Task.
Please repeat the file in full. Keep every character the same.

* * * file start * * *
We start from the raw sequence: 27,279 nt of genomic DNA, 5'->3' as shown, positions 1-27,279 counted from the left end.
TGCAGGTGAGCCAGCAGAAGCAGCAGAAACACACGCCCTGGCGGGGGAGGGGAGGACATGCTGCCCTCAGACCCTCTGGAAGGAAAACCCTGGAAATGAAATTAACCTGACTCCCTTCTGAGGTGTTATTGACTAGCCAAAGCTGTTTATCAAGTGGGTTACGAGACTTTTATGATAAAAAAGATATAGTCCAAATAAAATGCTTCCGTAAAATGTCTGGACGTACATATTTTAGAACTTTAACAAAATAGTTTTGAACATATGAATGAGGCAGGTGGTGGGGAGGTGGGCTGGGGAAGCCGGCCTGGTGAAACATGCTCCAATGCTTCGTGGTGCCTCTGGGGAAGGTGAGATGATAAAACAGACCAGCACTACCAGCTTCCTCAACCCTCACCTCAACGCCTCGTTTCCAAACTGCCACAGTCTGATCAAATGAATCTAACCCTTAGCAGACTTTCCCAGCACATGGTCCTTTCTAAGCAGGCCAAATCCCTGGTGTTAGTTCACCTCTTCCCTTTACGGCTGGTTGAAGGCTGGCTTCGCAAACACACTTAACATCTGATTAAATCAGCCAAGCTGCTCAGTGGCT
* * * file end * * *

We start from the raw sequence: 27,279 nt of genomic DNA, 5'->3' as shown, positions 1-27,279 counted from the left end.
TGCAGGTGAGCCAGCAGAAGCAGCAGAAACACACGCCCTGGCGGGGGAGGGGAGGACATGCTGCCCTCAGACCCTCTGGAAGGAAAACCCTGGAAATGAAATTAACCTGACTCCCTTCTGAGGTGTTATTGACTAGCCAAAGCTGTTTATCAAGTGGGTTACGAGACTTTTATGATAAAAAAGATATAGTCCAAATAAAATGCTTCCGTAAAATGTCTGGACGTACATATTTTAGAACTTTAACAAAATAGTTTTGAACATATGAATGAGGCAGGTGGTGGGGAGGTGGGCTGGGGAAGCCGGCCTGGTGAAACATGCTCCAATGCTTCGTGGTGCCTCTGGGGAAGGTGAGATGATAAAACAGACCAGCACTACCAGCTTCCTCAACCCTCACCTCAACGCCTCGTTTCCAAACTGCCACAGTCTGATCAAATGAATCTAACCCTTAGCAGACTTTCCCAGCACATGGTCCTTTCTAAGCAGGCCAAATCCCTGGTGTTAGTTCACCTCTTCCCTTTACGGCTGGTTGAAGGCTGGCTTCGCAAACACACTTAACATCTGATTAAATCAGCCAAGCTGCTCAGTGGCT